7.8/10
251,380
1,679 user 286 critic

Crouching Tiger, Hidden Dragon (2000)

Wo hu cang long (original title)
Trailer
2:04 | Trailer
A young Chinese warrior steals a sword from a famed swordsman and then escapes into a world of romantic adventure with a mysterious man in the frontier of the nation.

Director:

Ang Lee

Writers:

Du Lu Wang (book), Hui-Ling Wang (screenplay) | 2 more credits »
Popularity
2,353 ( 304)
Won 4 Oscars. Another 98 wins & 134 nominations. See more awards »

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Photos

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Cast

Cast overview, first billed only:
Yun-Fat Chow ... Master Li Mu Bai (as Chow Yun Fat)
Michelle Yeoh ... Yu Shu Lien
Ziyi Zhang ... Jen Yu (Mandarin version) / Jiao Long (English dubbed version) (as Zhang Ziyi)
Chen Chang ... Lo 'Dark Cloud' / Luo Xiao Hu
Sihung Lung ... Sir Te
Pei-Pei Cheng ... Jade Fox (as Cheng Pei-Pei)
Fazeng Li Fazeng Li ... Governor Yu
Xian Gao Xian Gao ... Bo
Yan Hai Yan Hai ... Madame Yu
Deming Wang Deming Wang ... Police Inspector Tsai / Prefect Cai Qiu
Li Li ... May (as Li Li)
Suying Huang ... Auntie Wu
Jinting Zhang Jinting Zhang ... De Lu
Rui Yang Rui Yang ... Maid
Kai Li Kai Li ... Gou Jun Pei
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Storyline

In early nineteenth-century China, in the waning years of the Qing dynasty, the renowned swordsman who yearns for enlightenment, Li Mu Bai, decides to give up his legendary Green Destiny sword: the sharp four-hundred-year-old blade of heroes. To mark the end of a blood-stained career, Li entrusts the excellent female warrior, Yu Shu Lien, with the precious weapon to deliver it to Governor Yu; however, once there, an audacious and nimble masked thief manages to steal it. As Shu Lien is hot on the trail of the skilled burglar, unrequited loves; fervent passions; an unconquerable desire for freedom, and bitter loose ends stand in the way. Can Mu Bai shake off his violent past? Written by Nick Riganas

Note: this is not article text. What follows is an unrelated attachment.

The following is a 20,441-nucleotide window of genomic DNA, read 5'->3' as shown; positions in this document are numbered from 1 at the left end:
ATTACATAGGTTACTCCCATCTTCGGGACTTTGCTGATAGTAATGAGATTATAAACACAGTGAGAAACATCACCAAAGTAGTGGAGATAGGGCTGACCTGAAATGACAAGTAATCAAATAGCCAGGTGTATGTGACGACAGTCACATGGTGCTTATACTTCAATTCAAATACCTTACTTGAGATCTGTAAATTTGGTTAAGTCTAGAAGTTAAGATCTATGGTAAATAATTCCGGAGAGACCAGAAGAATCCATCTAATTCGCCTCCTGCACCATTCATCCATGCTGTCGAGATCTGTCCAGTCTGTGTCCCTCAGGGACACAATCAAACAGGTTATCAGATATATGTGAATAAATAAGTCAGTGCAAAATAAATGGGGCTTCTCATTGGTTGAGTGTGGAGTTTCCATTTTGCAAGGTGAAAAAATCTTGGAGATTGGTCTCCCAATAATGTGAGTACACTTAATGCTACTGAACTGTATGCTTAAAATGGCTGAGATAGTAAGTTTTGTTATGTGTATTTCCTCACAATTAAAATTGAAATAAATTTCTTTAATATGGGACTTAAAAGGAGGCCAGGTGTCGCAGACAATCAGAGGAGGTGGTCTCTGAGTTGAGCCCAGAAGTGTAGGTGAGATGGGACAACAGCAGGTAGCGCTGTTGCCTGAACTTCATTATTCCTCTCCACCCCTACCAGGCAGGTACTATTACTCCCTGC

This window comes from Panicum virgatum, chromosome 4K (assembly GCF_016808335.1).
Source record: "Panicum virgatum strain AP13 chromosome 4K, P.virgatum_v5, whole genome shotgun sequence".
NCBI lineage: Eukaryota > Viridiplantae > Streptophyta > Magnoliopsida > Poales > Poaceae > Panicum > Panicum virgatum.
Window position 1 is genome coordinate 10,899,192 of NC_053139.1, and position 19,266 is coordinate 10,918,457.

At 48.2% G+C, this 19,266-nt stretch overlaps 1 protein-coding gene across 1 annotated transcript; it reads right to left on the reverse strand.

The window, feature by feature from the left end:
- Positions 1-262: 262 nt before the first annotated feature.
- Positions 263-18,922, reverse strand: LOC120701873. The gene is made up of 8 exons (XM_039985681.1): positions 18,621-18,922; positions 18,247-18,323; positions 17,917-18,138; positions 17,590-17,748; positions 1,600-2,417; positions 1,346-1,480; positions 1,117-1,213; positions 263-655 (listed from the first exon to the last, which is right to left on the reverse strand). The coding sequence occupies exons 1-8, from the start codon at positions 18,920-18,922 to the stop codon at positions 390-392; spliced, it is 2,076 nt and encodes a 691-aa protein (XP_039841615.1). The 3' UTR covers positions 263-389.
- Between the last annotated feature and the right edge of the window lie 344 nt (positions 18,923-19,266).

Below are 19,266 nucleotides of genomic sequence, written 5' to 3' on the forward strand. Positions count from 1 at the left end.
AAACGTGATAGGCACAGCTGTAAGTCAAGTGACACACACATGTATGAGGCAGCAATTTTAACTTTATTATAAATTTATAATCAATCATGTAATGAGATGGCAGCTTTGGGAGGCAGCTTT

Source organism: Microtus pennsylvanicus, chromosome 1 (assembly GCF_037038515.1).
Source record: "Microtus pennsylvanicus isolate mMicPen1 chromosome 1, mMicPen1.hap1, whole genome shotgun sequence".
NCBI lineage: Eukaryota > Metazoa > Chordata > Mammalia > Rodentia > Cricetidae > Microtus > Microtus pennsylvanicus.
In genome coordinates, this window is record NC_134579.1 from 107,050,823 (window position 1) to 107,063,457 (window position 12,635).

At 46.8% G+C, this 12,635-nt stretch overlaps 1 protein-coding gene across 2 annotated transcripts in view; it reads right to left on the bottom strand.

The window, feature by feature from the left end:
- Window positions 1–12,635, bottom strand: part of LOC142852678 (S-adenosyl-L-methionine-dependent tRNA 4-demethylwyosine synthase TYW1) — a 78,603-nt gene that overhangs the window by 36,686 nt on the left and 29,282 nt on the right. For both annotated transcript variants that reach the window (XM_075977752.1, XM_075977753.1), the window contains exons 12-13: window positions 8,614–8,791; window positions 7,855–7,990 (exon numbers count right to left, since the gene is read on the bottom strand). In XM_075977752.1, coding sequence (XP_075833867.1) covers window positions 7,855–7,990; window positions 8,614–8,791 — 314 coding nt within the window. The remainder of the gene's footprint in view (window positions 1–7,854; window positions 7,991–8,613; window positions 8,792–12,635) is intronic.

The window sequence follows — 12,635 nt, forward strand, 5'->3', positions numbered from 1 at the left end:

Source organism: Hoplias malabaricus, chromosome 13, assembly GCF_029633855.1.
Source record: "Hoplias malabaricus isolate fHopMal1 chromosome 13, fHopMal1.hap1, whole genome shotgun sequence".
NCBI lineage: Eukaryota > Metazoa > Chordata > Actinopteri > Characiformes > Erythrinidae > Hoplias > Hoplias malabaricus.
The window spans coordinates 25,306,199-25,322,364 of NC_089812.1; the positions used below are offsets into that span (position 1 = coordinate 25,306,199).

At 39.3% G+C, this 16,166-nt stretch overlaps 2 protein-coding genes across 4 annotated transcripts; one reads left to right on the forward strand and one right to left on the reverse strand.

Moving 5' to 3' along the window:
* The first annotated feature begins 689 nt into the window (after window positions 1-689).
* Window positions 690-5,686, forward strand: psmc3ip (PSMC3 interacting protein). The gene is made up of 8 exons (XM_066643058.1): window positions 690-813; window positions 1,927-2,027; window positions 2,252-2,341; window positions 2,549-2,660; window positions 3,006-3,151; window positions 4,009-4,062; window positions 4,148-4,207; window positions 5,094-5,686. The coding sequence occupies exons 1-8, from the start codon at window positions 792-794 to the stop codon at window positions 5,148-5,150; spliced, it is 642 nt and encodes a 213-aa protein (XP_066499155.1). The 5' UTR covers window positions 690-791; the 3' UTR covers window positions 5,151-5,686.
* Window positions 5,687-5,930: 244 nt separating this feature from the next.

Plot Summary | Plot Synopsis

Taglines:

A timeless story of strength, secrets, and two warriors who would never surrender. See more »


Motion Picture Rating (MPAA)

Rated PG-13 for martial arts violence and some sexuality | See all certifications »

Parents Guide:

View content advisory »
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Did You Know?

Trivia

(At around 5 minutes) The stamped documents shown by Shu Lien to the guards at the city-gate before she enters Beijing shows the date "in the 43rd year of the reign of (Emperor) Qianlong, the sixth month, the eighth day," which is the year A.D. 1778, somewhere in June or July. See more »

Goofs

(at around 1h 30 mins) During the fight between Yu Shu Lien and Xiou Long many floor tiles are smashed by Shu Lien. After Shu Lien discards her heavy metal weapon and continues to fight, the tiles appear repaired. See more »

Quotes

[first lines]
Man: Master Li is here! Master Li is here!
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Crazy Credits

The opening title appears in Chinese and English. See more »

Alternate Versions

When aired for the first time on television in Australia (Sunday, 12 September 2004) on their free-to-air international channel SBS, SBS used their own international translators to subtitle the movie from scratch, resulting in quite a few changes reflecting character names (some different spelling, most directly spelt from their Mandarin forms and not changed/altered into more Western forms), and a much closer, 'truer' explanation of events and people than the 'dumbed-down' translation of other DVD releases offer. See more »


Soundtracks

Caravan Bells on the Silk Road
Traditional Xinjiang Folk Song
Arranged by Ning Yong
Performed by Bo Liu
Published by China Record Corporation, Shanghai, 1994